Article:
A Report on Esther Essay

2850 Words12 Pages
Introduction Throughout time, people have attempted to destroy the nation of Israel, the “apple of God’s eye.” It was because from the Jews, came the covenants, promises, the law, and the messiah—the savior of the world. God’s chosen people are the enemy of Satan, the prince of this world, and the conflict started back in Genesis 3:15. While a remnant from Judah returned to the land promised to Abraham, Isaac and Jacob, other Jews remained in the cities of their captivity. Some were welcomed as valued members of their communities, but others were despised and hated. Some were even targeted for extermination. The book of Esther tells a story of an attempted extermination. It records a ten-year span during the 58-60 year interlude…show more content…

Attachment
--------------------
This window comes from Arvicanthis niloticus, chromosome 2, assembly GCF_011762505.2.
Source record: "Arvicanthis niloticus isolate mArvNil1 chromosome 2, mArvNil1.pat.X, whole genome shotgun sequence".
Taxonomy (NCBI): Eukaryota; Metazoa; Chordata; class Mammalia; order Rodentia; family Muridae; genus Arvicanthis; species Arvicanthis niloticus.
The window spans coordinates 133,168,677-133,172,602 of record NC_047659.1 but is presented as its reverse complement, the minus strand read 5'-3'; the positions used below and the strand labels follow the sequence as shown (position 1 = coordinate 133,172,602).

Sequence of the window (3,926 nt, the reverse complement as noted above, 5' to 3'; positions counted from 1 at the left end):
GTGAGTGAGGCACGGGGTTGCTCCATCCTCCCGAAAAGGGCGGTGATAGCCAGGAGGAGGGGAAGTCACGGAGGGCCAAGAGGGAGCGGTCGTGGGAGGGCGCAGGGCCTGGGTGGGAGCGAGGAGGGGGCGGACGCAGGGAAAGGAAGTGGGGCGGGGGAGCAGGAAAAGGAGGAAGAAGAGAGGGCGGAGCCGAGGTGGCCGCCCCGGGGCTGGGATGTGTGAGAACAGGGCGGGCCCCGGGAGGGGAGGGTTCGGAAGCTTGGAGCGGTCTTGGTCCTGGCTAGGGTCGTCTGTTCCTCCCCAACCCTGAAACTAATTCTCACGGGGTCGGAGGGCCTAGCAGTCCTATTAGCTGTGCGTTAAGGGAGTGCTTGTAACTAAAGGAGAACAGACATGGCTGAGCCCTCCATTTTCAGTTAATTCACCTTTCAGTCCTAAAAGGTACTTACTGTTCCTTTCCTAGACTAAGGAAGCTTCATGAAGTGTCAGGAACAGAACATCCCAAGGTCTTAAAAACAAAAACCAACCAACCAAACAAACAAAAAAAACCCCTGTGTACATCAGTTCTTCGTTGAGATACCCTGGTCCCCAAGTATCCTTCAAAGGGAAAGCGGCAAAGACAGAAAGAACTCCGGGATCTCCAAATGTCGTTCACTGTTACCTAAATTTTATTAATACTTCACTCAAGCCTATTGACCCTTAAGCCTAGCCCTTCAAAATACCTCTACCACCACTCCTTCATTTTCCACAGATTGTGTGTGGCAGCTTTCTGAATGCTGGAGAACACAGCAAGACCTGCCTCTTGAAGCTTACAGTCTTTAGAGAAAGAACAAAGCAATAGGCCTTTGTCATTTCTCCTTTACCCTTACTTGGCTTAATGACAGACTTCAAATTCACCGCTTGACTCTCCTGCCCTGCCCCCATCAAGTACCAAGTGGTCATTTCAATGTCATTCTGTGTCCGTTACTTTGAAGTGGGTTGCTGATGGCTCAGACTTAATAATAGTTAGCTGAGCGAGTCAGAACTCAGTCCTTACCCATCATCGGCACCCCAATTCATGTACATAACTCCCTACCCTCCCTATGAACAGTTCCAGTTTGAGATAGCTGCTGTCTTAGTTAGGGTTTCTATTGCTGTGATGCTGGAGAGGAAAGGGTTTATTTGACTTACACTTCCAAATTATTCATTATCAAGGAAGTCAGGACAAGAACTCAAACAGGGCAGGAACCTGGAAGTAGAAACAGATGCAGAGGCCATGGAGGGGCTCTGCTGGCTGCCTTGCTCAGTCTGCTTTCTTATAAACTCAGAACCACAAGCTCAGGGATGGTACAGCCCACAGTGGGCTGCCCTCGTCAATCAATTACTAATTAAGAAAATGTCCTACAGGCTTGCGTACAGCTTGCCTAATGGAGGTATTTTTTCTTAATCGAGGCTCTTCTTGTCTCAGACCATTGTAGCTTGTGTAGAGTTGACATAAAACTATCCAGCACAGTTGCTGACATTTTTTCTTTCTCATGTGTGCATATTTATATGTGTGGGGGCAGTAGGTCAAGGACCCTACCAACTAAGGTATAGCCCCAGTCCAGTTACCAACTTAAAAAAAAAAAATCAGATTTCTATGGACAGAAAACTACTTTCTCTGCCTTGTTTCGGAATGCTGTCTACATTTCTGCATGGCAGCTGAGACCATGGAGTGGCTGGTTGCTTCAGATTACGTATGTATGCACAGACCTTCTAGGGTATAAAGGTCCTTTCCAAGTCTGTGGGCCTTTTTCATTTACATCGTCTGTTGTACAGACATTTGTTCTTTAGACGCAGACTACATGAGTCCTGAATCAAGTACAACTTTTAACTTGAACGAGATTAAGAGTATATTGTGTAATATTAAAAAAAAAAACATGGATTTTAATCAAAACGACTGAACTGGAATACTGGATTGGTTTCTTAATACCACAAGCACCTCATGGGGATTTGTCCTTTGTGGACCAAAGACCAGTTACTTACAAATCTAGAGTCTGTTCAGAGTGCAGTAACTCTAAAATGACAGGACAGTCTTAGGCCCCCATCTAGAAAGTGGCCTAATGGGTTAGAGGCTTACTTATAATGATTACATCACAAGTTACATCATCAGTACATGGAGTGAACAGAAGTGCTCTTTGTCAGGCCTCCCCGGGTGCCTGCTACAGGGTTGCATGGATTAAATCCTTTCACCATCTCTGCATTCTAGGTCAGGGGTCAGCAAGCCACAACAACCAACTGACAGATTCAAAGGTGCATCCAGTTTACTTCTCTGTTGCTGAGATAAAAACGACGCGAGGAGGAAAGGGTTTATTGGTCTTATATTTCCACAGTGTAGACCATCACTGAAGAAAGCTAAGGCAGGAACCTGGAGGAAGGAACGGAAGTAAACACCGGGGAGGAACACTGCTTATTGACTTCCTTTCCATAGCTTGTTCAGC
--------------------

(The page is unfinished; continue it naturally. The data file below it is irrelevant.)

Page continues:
However, these also fall short because the syntax and grammar of their writings are different from what makes up Esther. Whoever the author was, the book of Esther was probably written shortly after the reign of Ahasuerus, no earlier than 465 B.C. The author writes of the rule of Ahasuerus and the deeds of Mordecai (10:2) in the past tense, indicating the book was not composed during Ahasuerus’ reign. Historical Background The events of Esther span a decade during the reign of Ahasuerus, who succeeded his father Darius as ruler of the Persian Empire in 486 B.C. During his reign (486-465 B.C.), Ahasuerus continued his father’s campaign against Greece for its role in the Ionian revolt. After suffering defeat, he retired to Susa, one of the four capitals of the Persian Empire. Around 483 B.C. he held an extravagant feast in Susa to celebrate his achievements and ten years later, he executed Haman for his evil schemes (1:3; 7:9). Historical Accuracy Some critical scholars question the historical accuracy of Esther on various accounts. One difficulty is that neither Vashti nor Esther is mentioned outside the Bible. However, historians do note that following his unsuccessful campaign against Greece (482-479 B.C.), Ahasuerus sought refuge in his harem. This coincides with the elevation of Esther (2:17). Furthermore, the word translated queen (1:9; 2:22) may refer merely to a principal wife rather than to a woman who ruled beside the King. Thus, the
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